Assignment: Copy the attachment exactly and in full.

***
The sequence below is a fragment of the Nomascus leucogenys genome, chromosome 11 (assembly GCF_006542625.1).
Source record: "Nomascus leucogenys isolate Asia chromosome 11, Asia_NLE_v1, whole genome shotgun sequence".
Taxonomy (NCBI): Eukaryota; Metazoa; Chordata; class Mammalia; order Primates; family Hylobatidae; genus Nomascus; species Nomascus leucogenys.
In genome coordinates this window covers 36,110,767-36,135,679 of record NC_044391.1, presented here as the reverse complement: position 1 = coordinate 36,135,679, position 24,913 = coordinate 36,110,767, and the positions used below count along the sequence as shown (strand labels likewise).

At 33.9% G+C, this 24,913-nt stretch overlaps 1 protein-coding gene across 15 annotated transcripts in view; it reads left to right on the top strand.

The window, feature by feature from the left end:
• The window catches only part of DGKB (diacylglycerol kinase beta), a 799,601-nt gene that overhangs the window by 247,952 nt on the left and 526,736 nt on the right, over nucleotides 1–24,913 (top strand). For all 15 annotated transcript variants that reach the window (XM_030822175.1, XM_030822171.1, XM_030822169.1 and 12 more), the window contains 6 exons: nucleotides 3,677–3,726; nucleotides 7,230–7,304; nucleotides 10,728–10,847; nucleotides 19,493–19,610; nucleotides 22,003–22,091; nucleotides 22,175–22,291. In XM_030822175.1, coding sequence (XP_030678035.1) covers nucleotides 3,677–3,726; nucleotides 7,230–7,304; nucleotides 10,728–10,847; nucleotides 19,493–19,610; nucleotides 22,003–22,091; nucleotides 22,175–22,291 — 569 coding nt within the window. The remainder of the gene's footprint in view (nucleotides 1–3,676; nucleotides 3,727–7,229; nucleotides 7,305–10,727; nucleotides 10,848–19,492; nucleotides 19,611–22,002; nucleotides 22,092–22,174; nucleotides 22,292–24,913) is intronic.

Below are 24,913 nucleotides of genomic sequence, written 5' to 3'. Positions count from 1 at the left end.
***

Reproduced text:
The sequence below is a fragment of the Nomascus leucogenys genome, chromosome 11 (assembly GCF_006542625.1).
Source record: "Nomascus leucogenys isolate Asia chromosome 11, Asia_NLE_v1, whole genome shotgun sequence".
Taxonomy (NCBI): Eukaryota; Metazoa; Chordata; class Mammalia; order Primates; family Hylobatidae; genus Nomascus; species Nomascus leucogenys.
In genome coordinates this window covers 36,110,767-36,135,679 of record NC_044391.1, presented here as the reverse complement: position 1 = coordinate 36,135,679, position 24,913 = coordinate 36,110,767, and the positions used below count along the sequence as shown (strand labels likewise).

At 33.9% G+C, this 24,913-nt stretch overlaps 1 protein-coding gene across 15 annotated transcripts in view; it reads left to right on the top strand.

The window, feature by feature from the left end:
• The window catches only part of DGKB (diacylglycerol kinase beta), a 799,601-nt gene that overhangs the window by 247,952 nt on the left and 526,736 nt on the right, over nucleotides 1–24,913 (top strand). For all 15 annotated transcript variants that reach the window (XM_030822175.1, XM_030822171.1, XM_030822169.1 and 12 more), the window contains 6 exons: nucleotides 3,677–3,726; nucleotides 7,230–7,304; nucleotides 10,728–10,847; nucleotides 19,493–19,610; nucleotides 22,003–22,091; nucleotides 22,175–22,291. In XM_030822175.1, coding sequence (XP_030678035.1) covers nucleotides 3,677–3,726; nucleotides 7,230–7,304; nucleotides 10,728–10,847; nucleotides 19,493–19,610; nucleotides 22,003–22,091; nucleotides 22,175–22,291 — 569 coding nt within the window. The remainder of the gene's footprint in view (nucleotides 1–3,676; nucleotides 3,727–7,229; nucleotides 7,305–10,727; nucleotides 10,848–19,492; nucleotides 19,611–22,002; nucleotides 22,092–22,174; nucleotides 22,292–24,913) is intronic.

Below are 24,913 nucleotides of genomic sequence, written 5' to 3'. Positions count from 1 at the left end.